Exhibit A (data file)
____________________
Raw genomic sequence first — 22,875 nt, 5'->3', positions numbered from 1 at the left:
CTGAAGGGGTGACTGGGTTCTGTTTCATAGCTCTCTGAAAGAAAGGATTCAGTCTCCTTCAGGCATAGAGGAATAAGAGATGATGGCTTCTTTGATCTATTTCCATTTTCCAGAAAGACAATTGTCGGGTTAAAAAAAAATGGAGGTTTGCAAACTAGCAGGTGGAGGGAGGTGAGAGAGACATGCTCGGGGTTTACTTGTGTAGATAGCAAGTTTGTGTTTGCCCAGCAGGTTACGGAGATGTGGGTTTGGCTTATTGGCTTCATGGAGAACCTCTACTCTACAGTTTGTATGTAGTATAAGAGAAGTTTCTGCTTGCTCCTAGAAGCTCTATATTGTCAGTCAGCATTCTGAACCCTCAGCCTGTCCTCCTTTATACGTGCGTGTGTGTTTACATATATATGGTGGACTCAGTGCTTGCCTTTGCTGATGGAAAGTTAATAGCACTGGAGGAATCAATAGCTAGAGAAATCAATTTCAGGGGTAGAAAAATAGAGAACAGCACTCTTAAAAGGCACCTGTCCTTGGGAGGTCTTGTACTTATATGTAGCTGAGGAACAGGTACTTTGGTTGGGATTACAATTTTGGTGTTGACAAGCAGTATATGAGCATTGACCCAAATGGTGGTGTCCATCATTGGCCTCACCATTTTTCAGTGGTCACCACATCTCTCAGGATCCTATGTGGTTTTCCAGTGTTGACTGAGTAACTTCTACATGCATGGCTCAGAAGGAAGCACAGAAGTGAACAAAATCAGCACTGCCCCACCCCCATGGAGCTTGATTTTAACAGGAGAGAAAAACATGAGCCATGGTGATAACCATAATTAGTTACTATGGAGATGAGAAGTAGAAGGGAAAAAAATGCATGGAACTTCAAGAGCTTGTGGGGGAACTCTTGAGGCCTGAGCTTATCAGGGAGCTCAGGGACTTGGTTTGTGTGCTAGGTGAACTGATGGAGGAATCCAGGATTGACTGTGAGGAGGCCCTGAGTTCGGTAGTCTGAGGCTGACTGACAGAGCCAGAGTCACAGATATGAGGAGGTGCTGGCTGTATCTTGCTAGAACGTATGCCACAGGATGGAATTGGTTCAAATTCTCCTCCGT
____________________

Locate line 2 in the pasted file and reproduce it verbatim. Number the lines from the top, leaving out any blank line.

CTGAAGGGGTGACTGGGTTCTGTTTCATAGCTCTCTGAAAGAAAGGATTCAGTCTCCTTCAGGCATAGAGGAATAAGAGATGATGGCTTCTTTGATCTATTTCCATTTTCCAGAAAGACAATTGTCGGGTTAAAAAAAAATGGAGGTTTGCAAACTAGCAGGTGGAGGGAGGTGAGAGAGACATGCTCGGGGTTTACTTGTGTAGATAGCAAGTTTGTGTTTGCCCAGCAGGTTACGGAGATGTGGGTTTGGCTTATTGGCTTCATGGAGAACCTCTACTCTACAGTTTGTATGTAGTATAAGAGAAGTTTCTGCTTGCTCCTAGAAGCTCTATATTGTCAGTCAGCATTCTGAACCCTCAGCCTGTCCTCCTTTATACGTGCGTGTGTGTTTACATATATATGGTGGACTCAGTGCTTGCCTTTGCTGATGGAAAGTTAATAGCACTGGAGGAATCAATAGCTAGAGAAATCAATTTCAGGGGTAGAAAAATAGAGAACAGCACTCTTAAAAGGCACCTGTCCTTGGGAGGTCTTGTACTTATATGTAGCTGAGGAACAGGTACTTTGGTTGGGATTACAATTTTGGTGTTGACAAGCAGTATATGAGCATTGACCCAAATGGTGGTGTCCATCATTGGCCTCACCATTTTTCAGTGGTCACCACATCTCTCAGGATCCTATGTGGTTTTCCAGTGTTGACTGAGTAACTTCTACATGCATGGCTCAGAAGGAAGCACAGAAGTGAACAAAATCAGCACTGCCCCACCCCCATGGAGCTTGATTTTAACAGGAGAGAAAAACATGAGCCATGGTGATAACCATAATTAGTTACTATGGAGATGAGAAGTAGAAGGGAAAAAAATGCATGGAACTTCAAGAGCTTGTGGGGGAACTCTTGAGGCCTGAGCTTATCAGGGAGCTCAGGGACTTGGTTTGTGTGCTAGGTGAACTGATGGAGGAATCCAGGATTGACTGTGAGGAGGCCCTGAGTTCGGTAGTCTGAGGCTGACTGACAGAGCCAGAGTCACAGATATGAGGAGGTGCTGGCTGTATCTTGCTAGAACGTATGCCACAGGATGGAATTGGTTCAAATTCTCCTCCGT